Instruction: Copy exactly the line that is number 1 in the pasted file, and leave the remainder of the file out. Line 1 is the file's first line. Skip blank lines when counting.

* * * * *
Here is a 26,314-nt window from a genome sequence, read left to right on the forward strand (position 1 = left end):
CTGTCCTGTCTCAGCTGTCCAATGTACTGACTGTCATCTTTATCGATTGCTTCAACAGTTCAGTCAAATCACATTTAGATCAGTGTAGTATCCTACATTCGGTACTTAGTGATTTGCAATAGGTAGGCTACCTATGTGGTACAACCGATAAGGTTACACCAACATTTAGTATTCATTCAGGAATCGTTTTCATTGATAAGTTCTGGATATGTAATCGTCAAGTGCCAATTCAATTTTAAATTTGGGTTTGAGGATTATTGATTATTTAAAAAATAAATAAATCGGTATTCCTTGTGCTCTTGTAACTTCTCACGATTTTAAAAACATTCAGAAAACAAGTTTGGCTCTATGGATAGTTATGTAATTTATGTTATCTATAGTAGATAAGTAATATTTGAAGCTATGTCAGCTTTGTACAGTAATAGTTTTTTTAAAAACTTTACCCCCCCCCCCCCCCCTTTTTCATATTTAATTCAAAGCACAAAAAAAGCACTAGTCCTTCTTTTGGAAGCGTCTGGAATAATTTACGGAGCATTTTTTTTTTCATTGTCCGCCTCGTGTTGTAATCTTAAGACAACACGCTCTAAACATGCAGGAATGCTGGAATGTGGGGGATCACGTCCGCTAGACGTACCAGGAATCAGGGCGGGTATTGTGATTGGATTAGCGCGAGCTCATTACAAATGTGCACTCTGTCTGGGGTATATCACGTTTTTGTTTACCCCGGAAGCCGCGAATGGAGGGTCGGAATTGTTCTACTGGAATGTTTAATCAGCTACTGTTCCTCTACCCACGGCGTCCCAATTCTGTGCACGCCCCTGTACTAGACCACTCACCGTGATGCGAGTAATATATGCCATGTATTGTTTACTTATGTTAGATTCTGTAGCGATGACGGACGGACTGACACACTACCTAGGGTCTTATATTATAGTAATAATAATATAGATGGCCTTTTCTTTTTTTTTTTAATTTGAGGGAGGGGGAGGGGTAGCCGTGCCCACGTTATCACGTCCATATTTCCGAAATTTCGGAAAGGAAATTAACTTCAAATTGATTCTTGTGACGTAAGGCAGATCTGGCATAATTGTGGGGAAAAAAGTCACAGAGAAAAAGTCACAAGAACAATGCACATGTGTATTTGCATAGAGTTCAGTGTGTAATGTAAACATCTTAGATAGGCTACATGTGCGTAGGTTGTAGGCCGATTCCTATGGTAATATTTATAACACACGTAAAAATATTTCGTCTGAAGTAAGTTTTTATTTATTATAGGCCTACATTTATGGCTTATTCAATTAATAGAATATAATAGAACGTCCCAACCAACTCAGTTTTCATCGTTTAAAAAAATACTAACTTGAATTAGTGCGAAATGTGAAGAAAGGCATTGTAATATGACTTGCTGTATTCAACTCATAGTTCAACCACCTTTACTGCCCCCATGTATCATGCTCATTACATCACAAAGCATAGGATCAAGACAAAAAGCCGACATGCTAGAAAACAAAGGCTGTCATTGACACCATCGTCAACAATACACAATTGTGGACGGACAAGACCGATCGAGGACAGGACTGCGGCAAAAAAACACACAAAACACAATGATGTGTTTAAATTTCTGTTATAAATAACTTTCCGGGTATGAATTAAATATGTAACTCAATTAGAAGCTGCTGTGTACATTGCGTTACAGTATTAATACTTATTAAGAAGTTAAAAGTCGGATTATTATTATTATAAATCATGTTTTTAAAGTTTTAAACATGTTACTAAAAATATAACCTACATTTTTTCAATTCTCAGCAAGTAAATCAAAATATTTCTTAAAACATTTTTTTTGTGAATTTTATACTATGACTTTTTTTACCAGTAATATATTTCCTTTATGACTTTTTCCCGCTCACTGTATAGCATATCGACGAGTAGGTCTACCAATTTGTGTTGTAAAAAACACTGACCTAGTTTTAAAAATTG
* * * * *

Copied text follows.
Here is a 26,314-nt window from a genome sequence, read left to right on the forward strand (position 1 = left end):